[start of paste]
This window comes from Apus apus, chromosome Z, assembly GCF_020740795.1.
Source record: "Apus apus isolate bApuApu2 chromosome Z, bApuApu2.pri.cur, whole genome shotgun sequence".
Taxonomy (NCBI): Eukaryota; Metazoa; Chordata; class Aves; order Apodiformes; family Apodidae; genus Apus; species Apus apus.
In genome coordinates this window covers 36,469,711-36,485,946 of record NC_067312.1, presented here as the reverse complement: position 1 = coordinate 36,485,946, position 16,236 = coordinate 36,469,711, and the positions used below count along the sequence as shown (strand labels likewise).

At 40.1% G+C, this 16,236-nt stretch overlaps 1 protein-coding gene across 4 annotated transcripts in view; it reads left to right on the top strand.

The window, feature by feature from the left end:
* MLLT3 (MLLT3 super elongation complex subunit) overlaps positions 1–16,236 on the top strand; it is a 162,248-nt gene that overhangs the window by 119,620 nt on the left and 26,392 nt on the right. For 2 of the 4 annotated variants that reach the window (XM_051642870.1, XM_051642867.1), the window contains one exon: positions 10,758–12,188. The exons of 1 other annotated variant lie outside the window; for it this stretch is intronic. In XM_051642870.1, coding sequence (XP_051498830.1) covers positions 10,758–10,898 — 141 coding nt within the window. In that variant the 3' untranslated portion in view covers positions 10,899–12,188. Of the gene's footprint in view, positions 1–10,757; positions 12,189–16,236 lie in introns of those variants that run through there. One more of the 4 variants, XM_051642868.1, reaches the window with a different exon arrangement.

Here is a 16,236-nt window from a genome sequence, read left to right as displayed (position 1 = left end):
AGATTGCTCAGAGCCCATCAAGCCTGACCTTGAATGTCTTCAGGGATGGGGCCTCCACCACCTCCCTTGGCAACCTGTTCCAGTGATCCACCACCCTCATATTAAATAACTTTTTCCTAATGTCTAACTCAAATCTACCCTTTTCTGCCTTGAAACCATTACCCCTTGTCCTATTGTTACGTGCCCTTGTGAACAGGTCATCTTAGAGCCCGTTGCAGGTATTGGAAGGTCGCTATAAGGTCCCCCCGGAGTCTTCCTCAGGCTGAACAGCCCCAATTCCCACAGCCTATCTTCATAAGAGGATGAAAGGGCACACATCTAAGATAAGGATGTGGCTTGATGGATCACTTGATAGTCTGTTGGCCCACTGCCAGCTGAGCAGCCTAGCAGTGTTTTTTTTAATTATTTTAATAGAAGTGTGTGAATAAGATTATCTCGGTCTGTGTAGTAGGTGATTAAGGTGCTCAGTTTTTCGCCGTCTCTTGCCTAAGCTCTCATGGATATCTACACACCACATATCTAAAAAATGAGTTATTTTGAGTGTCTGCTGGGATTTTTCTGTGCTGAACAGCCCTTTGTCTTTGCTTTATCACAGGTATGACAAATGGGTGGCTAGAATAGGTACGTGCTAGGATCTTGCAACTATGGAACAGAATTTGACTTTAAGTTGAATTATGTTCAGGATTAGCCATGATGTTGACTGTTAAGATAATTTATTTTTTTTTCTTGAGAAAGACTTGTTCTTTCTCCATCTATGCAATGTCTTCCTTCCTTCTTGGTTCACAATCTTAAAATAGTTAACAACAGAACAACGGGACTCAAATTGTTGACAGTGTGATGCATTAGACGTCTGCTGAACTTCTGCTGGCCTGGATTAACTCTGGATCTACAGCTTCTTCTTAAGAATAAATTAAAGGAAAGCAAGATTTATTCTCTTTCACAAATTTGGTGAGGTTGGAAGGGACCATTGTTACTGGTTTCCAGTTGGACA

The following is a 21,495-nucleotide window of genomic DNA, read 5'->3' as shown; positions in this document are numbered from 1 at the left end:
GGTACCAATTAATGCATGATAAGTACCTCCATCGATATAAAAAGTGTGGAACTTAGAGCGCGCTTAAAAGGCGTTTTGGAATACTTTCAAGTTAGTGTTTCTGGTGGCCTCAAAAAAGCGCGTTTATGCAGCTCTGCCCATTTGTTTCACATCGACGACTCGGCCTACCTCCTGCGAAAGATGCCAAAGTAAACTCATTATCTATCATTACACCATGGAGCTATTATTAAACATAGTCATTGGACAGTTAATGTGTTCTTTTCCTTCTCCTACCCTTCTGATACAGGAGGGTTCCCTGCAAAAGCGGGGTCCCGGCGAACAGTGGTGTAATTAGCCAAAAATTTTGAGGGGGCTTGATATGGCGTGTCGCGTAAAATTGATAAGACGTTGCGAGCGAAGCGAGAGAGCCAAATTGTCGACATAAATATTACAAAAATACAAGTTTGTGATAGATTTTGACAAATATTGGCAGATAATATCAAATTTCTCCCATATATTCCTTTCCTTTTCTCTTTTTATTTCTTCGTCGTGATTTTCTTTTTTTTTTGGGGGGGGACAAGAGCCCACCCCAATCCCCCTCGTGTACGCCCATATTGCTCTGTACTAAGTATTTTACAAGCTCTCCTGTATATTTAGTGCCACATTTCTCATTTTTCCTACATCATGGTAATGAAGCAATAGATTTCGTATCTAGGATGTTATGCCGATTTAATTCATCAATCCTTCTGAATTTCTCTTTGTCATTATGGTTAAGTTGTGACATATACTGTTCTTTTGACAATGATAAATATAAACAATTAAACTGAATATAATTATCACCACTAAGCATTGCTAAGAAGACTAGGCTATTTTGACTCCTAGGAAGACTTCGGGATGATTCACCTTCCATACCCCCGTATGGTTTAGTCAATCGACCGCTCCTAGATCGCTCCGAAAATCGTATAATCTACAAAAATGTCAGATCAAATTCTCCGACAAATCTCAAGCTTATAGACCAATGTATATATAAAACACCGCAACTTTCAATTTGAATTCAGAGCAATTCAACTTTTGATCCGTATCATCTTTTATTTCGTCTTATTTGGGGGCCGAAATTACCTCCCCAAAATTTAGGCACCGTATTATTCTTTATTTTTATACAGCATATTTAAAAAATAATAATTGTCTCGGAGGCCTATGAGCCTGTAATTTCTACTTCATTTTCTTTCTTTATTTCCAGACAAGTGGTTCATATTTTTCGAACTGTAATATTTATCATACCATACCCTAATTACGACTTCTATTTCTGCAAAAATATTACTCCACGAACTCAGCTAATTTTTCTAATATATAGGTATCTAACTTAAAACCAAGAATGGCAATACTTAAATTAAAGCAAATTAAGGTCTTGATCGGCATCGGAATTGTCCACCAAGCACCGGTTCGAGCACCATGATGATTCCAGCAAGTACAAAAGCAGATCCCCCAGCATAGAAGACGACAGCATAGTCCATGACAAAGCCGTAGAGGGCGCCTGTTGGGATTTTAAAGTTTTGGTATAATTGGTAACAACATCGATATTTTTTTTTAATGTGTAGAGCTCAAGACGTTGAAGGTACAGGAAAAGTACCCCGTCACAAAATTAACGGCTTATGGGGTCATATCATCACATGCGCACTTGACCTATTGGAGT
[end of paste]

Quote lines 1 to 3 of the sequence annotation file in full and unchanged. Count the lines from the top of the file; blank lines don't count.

This window comes from Apus apus, chromosome Z, assembly GCF_020740795.1.
Source record: "Apus apus isolate bApuApu2 chromosome Z, bApuApu2.pri.cur, whole genome shotgun sequence".
Taxonomy (NCBI): Eukaryota; Metazoa; Chordata; class Aves; order Apodiformes; family Apodidae; genus Apus; species Apus apus.